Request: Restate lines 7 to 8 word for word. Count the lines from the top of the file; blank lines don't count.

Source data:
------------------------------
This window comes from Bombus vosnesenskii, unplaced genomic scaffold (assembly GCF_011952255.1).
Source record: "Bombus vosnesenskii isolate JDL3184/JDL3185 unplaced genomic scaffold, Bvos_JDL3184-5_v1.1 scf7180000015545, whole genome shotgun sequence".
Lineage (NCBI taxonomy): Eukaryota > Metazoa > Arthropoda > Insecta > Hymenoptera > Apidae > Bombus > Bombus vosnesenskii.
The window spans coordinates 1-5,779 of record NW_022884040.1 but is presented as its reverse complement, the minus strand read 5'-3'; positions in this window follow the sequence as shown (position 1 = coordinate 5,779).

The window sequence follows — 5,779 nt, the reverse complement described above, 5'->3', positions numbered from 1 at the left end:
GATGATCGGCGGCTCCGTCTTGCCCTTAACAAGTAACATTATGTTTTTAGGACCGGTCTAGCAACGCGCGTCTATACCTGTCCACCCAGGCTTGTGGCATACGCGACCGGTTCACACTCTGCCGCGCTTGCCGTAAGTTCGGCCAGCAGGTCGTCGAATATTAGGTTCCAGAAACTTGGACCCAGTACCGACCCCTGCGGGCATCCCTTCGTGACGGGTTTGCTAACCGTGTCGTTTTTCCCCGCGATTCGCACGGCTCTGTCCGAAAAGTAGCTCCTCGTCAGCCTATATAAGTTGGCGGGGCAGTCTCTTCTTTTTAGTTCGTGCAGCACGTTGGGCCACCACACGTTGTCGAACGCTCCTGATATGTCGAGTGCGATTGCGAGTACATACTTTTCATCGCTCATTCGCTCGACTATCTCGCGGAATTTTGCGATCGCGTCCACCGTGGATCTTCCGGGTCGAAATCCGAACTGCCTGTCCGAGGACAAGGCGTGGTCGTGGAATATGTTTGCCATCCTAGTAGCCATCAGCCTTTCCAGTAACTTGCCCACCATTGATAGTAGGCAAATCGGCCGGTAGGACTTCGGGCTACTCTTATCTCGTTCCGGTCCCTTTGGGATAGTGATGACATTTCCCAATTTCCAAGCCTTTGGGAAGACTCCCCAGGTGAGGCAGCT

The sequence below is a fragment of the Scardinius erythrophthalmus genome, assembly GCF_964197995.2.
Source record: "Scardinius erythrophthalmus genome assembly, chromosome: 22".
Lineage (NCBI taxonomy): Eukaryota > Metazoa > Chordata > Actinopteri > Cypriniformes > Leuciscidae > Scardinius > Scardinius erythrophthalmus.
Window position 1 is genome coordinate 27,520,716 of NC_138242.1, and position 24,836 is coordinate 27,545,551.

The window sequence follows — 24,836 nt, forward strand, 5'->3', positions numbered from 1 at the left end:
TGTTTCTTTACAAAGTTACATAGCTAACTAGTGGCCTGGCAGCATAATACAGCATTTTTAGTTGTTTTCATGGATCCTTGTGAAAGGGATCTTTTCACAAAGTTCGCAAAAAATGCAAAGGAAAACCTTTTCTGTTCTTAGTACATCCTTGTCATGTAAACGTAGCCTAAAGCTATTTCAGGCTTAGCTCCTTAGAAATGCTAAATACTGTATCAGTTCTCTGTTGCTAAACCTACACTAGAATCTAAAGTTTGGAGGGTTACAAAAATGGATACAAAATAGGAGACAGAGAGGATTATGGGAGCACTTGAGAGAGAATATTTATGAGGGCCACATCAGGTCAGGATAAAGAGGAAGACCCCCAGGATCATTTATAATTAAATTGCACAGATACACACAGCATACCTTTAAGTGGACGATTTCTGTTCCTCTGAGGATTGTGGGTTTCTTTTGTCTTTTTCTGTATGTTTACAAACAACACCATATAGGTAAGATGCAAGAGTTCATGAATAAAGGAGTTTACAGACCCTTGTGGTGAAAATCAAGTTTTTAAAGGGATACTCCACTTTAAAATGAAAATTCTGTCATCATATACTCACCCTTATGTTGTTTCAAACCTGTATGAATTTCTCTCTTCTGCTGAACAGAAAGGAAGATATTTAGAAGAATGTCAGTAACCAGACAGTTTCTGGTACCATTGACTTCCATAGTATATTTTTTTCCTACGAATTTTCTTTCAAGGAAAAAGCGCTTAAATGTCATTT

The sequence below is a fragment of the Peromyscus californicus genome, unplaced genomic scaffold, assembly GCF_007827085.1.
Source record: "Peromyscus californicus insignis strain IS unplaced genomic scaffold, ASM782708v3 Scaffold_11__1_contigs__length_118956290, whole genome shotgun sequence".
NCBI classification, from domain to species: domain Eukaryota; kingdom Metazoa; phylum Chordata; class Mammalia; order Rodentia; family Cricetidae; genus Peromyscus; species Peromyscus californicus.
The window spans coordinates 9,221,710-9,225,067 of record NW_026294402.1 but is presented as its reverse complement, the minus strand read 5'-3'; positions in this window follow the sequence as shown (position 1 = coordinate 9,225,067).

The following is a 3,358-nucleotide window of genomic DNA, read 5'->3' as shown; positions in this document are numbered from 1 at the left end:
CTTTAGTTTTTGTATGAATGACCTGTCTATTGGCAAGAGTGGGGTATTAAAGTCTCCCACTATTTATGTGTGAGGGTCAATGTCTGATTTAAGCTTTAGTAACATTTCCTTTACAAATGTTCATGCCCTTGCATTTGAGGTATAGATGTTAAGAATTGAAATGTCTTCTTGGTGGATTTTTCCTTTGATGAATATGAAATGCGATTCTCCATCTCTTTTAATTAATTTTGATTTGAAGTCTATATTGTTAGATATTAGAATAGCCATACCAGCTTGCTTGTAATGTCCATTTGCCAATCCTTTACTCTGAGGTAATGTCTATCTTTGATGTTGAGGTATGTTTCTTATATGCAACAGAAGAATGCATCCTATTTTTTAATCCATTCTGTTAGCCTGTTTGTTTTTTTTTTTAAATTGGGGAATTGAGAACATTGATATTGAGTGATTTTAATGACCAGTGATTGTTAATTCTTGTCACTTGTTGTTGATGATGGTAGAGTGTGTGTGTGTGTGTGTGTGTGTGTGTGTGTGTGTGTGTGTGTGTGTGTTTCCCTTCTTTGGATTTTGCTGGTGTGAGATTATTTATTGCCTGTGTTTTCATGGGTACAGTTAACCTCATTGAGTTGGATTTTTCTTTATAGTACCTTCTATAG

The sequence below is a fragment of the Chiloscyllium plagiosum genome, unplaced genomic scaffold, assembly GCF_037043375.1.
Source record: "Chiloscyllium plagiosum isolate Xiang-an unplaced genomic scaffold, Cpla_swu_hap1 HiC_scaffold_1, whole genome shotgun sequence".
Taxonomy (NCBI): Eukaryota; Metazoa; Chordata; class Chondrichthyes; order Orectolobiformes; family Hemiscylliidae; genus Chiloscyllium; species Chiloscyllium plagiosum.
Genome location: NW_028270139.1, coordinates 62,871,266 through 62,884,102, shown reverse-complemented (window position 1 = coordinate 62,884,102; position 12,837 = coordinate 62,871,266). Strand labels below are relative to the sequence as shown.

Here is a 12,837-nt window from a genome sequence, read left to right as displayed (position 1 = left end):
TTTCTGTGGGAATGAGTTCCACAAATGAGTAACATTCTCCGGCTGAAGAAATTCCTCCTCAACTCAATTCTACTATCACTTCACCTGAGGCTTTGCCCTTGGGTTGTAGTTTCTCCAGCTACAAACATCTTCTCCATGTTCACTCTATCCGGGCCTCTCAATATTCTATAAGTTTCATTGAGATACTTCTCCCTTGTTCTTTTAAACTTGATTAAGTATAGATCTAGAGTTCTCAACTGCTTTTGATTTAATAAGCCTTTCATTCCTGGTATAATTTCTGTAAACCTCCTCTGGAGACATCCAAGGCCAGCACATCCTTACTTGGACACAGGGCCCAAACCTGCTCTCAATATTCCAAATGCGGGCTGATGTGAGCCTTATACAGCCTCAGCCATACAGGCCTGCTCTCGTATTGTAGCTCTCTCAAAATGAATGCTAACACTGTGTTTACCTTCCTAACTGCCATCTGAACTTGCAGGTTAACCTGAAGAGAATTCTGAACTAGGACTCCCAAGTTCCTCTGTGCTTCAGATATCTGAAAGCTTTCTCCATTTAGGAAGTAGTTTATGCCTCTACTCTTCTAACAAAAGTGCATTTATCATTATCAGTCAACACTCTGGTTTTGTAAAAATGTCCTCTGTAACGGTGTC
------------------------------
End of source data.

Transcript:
The sequence below is a fragment of the Scardinius erythrophthalmus genome, assembly GCF_964197995.2.
Source record: "Scardinius erythrophthalmus genome assembly, chromosome: 22".